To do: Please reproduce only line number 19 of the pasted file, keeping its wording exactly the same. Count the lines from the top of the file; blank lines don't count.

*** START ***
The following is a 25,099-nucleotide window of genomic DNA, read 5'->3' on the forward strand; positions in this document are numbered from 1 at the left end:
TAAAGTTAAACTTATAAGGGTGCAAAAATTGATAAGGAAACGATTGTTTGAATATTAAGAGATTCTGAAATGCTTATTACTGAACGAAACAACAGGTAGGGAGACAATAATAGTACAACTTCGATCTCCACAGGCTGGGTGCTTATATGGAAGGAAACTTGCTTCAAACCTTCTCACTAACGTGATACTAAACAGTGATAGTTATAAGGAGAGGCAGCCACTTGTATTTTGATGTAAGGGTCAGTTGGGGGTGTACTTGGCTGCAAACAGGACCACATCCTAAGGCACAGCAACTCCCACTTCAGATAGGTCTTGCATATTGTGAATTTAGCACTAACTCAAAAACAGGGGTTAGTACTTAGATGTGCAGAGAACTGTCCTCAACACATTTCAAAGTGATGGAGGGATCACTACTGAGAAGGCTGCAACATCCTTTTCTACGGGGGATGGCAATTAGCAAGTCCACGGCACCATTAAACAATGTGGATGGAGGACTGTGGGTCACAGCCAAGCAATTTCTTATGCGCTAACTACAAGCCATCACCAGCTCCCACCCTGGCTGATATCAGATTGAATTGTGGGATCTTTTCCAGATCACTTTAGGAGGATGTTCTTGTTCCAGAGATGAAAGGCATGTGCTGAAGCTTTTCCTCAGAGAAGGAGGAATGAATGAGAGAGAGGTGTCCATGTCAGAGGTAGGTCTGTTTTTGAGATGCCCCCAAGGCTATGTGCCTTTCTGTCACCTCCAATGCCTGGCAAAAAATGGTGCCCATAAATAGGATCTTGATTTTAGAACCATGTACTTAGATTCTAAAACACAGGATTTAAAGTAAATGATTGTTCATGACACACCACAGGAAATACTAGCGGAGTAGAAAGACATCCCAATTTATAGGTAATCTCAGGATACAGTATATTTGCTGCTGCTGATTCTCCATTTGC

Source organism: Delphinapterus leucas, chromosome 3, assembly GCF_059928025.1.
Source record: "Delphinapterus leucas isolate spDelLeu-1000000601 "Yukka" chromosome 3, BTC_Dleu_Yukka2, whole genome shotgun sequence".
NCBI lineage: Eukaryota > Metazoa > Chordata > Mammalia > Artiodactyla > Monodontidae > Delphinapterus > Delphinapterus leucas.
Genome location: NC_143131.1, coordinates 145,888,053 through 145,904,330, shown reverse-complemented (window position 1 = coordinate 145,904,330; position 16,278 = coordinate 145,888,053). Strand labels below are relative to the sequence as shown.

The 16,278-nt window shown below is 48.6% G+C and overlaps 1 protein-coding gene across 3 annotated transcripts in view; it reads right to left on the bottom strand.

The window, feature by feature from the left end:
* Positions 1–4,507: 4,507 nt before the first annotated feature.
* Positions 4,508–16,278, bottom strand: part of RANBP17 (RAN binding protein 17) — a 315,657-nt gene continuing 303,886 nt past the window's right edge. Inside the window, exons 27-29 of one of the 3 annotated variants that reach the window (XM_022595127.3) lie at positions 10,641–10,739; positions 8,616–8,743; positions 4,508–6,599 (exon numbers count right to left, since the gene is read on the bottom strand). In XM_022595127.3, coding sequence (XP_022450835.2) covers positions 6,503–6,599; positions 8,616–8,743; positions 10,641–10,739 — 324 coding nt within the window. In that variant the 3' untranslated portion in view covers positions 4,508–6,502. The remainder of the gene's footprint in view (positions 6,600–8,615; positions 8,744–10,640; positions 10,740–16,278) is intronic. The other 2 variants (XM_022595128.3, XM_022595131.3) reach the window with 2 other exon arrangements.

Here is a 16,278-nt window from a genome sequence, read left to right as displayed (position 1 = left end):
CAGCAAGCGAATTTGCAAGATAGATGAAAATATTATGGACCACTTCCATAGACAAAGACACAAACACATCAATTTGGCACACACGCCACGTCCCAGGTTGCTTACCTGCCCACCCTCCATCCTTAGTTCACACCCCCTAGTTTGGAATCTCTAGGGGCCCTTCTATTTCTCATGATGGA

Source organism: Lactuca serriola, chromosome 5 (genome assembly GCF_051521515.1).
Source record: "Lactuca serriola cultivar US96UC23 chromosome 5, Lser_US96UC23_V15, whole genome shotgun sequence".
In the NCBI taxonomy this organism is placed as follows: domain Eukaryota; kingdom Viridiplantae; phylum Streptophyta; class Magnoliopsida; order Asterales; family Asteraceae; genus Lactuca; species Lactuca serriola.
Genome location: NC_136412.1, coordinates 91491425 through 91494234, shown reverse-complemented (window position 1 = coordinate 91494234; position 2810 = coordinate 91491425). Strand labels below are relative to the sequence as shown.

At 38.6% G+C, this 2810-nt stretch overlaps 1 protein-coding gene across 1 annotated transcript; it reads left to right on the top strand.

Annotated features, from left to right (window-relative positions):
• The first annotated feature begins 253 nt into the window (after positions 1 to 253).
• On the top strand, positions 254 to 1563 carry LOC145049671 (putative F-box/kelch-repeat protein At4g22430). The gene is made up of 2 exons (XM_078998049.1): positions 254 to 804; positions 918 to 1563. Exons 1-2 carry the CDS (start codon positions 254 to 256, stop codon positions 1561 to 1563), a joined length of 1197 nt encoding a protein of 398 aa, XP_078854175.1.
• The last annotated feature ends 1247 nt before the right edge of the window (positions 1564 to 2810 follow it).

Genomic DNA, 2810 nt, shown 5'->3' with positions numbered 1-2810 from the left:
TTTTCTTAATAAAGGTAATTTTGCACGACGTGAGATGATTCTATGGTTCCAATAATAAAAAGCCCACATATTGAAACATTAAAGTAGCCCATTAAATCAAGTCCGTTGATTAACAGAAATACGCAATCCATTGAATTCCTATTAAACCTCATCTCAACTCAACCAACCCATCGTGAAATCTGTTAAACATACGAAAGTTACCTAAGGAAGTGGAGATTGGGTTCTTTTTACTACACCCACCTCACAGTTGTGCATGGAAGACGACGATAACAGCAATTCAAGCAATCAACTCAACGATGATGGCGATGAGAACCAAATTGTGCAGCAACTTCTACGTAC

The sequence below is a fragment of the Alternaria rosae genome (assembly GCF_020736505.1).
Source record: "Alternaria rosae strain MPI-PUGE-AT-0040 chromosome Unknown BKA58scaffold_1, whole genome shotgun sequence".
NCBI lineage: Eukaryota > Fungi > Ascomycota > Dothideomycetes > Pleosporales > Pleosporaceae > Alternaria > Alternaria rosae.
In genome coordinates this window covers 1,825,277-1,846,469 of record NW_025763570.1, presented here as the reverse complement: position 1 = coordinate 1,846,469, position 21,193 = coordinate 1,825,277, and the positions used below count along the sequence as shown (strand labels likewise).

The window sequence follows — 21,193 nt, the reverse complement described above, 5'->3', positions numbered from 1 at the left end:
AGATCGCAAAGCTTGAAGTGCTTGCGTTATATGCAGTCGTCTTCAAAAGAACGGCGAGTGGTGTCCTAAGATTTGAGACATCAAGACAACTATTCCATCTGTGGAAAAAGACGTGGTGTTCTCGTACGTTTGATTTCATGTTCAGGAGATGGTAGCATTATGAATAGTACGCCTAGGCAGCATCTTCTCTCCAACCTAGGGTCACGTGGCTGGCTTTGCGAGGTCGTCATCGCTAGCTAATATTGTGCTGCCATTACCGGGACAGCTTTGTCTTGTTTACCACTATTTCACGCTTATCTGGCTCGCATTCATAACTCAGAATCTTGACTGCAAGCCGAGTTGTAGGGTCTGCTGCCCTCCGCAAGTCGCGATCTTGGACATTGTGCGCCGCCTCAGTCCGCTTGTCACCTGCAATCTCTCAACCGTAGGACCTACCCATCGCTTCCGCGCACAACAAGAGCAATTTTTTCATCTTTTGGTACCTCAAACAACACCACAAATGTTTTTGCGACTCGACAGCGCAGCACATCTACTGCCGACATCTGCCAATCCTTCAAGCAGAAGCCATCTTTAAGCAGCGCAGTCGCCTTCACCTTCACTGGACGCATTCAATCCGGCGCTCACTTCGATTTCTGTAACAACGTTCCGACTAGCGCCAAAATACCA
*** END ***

• The first annotated feature begins 253 nt into the window (after positions 1 to 253).